The Indonesian rupiah has become the center of attention being the strongest emerging market currency (tracked by Bloomberg) so far this year. Indonesia's currency has appreciated 4.97 percent (spot market) against the US dollar since the start of 2016, outperforming the Brazilian real and Malaysian ringgit. Meanwhile, Indonesian government and central bank officials say they are committed to encourage further strengthening of the rupiah. On Friday (04/03), Bank Indonesia's benchmark rupiah rate (Jakarta Interbank Spot Dollar Rate, abbreviated JISDOR) appreciated 0.76 percent to IDR 13,159 per US dollar.

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  • Dilemma Bank Indonesia: To Cut Interest Rates or Not?

    Dilemma Bank Indonesia: To Cut Interest Rates or Not?

    The central bank of Indonesia (Bank Indonesia) is currently dealing with a dilemma. On the one hand, its relatively high interest rate environment (with the benchmark BI rate at 7.50 percent) is partly responsible for the country’s slowing economic growth as credit expansion is curtailed and economic activity declines. On the other hand, Bank Indonesia’s high BI rate is needed to safeguard Indonesia’s financial stability as inflation is still above the central bank’s target, the current account deficit nearly unsustainable, and capital outflows loom.

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  • Rupiah & Stock Market Update Indonesia: Still Going Downhill

    Rupiah & Stock Market Update Indonesia: Still Going Downhill

    Indonesian stocks continue to fall on today’s trading day (28/04). After having declined 3.49 percent yesterday, the benchmark Jakarta Composite Index fell a further 1.00 percent during the first trading session on Tuesday. Investors, particularly foreign ones, are still concerned about weak first quarter financial results of listed Indonesian companies, signalling that the country’s economic growth in Q1-2015 will be disappointing too. Furthermore, the market is waiting for results of the Federal Reserve’s two-day policy meeting which is set to start today.

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  • The 3 Reasons why Indonesian Stocks Fell Sharply on Monday

    The benchmark stock index of Indonesia - Jakarta Composite Index (IHSG) - fell sharply on Monday (27/04) amid mixed regional stock markets. Three main factors caused the weak performance of Indonesian stocks. Firstly, several key companies posted weak first quarter corporate earnings. Secondly, Indonesia’s economic growth in the first quarter may fall below 5 percent (y/y), which would be a six-year low. Lastly, Indonesia is getting bad press around the globe due to imminent executions of convicted foreign drug traffickers.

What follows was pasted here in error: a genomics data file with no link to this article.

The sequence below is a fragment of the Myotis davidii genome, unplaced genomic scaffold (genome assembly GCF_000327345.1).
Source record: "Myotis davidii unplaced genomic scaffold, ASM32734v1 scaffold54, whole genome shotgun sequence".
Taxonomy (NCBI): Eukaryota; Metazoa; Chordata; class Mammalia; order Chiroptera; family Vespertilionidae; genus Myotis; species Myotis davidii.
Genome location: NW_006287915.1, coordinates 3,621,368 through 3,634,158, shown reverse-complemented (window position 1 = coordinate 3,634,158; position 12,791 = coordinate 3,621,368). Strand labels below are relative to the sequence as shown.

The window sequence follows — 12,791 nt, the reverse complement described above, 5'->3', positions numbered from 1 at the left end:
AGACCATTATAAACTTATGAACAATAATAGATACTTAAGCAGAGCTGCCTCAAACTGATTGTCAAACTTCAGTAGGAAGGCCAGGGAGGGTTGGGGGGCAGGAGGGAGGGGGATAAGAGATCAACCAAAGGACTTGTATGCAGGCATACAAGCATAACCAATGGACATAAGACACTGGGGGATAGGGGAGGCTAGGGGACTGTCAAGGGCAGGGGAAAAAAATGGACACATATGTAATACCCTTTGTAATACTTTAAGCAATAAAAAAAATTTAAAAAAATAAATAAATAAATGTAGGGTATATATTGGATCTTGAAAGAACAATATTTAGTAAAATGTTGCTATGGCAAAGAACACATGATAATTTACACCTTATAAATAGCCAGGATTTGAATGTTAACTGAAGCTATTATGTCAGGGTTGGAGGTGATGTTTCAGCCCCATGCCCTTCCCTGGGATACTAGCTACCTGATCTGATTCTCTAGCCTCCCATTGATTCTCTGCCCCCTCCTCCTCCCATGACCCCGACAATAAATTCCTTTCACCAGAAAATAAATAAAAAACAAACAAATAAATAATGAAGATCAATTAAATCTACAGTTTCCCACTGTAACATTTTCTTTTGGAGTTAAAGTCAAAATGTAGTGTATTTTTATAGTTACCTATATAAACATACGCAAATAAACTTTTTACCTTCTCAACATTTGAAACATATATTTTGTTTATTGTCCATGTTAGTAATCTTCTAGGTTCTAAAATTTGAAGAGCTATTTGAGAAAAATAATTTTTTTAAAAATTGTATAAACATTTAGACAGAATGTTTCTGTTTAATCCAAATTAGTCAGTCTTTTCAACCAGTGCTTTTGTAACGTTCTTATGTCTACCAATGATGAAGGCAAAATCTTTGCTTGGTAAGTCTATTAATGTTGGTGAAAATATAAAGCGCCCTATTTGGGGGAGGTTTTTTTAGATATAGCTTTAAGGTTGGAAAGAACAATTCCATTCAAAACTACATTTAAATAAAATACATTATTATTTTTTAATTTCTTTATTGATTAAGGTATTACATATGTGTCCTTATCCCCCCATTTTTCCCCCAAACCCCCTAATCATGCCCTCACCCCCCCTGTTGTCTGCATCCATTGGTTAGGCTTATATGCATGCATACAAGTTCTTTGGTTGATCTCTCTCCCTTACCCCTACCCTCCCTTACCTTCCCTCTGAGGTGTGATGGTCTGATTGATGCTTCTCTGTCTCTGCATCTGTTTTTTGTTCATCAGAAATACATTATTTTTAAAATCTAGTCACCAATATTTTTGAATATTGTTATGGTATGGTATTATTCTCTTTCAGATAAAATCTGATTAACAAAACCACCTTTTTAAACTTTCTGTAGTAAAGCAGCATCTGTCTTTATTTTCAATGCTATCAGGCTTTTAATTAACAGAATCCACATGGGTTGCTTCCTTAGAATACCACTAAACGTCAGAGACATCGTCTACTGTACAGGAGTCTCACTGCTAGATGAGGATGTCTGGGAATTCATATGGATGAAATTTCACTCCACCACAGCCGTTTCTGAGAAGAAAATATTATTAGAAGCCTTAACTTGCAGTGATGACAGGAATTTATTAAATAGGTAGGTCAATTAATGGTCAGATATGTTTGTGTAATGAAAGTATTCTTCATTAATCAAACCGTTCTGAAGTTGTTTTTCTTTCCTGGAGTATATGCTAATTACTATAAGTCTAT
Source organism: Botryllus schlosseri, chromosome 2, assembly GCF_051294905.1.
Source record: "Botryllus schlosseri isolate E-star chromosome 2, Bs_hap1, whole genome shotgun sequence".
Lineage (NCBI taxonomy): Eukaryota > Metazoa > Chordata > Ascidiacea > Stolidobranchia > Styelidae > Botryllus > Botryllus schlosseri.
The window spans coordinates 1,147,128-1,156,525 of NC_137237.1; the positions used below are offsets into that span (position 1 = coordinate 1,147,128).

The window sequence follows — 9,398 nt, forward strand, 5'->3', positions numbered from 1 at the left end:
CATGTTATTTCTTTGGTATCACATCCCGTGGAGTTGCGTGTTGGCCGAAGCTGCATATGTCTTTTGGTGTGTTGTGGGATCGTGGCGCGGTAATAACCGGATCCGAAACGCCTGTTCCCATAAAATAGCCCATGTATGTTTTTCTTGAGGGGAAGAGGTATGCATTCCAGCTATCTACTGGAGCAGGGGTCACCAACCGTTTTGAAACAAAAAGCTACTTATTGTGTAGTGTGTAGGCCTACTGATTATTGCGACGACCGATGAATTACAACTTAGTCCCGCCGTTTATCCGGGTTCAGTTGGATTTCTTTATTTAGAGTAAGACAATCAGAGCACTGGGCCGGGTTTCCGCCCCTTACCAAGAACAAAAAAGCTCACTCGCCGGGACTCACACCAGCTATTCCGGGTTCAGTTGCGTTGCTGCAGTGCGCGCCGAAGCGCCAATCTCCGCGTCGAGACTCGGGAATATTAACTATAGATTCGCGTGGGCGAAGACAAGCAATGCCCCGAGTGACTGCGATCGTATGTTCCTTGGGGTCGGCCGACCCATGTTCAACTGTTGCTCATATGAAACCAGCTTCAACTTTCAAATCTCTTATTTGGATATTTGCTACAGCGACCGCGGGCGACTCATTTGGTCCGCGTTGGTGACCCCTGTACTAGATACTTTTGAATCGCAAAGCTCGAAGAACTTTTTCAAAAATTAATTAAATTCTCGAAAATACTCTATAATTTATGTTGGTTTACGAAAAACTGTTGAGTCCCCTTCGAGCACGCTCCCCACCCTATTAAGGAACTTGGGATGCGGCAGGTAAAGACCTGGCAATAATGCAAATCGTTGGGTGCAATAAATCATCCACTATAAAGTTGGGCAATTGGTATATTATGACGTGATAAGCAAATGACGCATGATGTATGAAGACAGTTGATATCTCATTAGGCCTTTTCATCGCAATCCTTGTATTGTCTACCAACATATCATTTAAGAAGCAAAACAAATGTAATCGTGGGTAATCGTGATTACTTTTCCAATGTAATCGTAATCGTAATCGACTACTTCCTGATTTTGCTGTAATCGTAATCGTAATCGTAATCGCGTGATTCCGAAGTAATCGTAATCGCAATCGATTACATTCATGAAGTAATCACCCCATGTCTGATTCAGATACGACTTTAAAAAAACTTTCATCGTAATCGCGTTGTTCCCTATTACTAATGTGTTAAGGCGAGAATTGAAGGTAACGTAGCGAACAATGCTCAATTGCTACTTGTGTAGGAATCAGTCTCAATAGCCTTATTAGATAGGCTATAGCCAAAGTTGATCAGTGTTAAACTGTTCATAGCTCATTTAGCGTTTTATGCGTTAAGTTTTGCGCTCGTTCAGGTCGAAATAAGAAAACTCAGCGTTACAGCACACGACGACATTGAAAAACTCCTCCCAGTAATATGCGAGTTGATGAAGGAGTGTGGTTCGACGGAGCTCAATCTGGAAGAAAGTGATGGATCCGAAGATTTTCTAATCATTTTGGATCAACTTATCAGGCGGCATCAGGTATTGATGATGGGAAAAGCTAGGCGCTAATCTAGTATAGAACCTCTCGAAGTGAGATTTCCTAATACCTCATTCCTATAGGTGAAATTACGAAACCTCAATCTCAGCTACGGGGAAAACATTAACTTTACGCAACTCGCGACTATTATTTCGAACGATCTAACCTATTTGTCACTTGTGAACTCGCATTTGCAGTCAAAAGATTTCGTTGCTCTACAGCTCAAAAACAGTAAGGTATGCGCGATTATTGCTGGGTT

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Artikel Terbaru Capital Outflows

  • Federal Reserve & Indonesia: Limiting the Impact of Higher Interest Rates

    Federal Reserve & Indonesia: Limiting the Impact of Higher Interest Rates

    US Federal Reserve Chairwoman Janet Yellen reminded global investors to prepare for a sooner-than-expected US interest rate hike (Fed Funds Rate, FFR) provided that the economy of the USA - the world’s largest economy - continues its improving trend. In fact, speculation has emerged that the FFR will be raised before the end of 2014 although Yellen stated more than once that the ‘close-to-zero’ interest rate environment would be maintained for a considerable period after the US bond-buying program (quantitative easing) has ended.

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  • Bank for International Settlements: Emerging Markets Vulnerable

    Bank for International Settlements: Emerging Markets Vulnerable

    The Bank for International Settlements (BIS) wrote in its most recent report that emerging economies, which includes Indonesia, are highly vulnerable to severe capital outflows as investments from the West have been highly speculative and can be quickly pulled out from emerging markets. Even when only a light shock occurs, capital outflows will be significant as international investors have been showing ‘herd behaviour’. This behavior can rock the financial fundamentals of emerging markets and leave these countries shattered.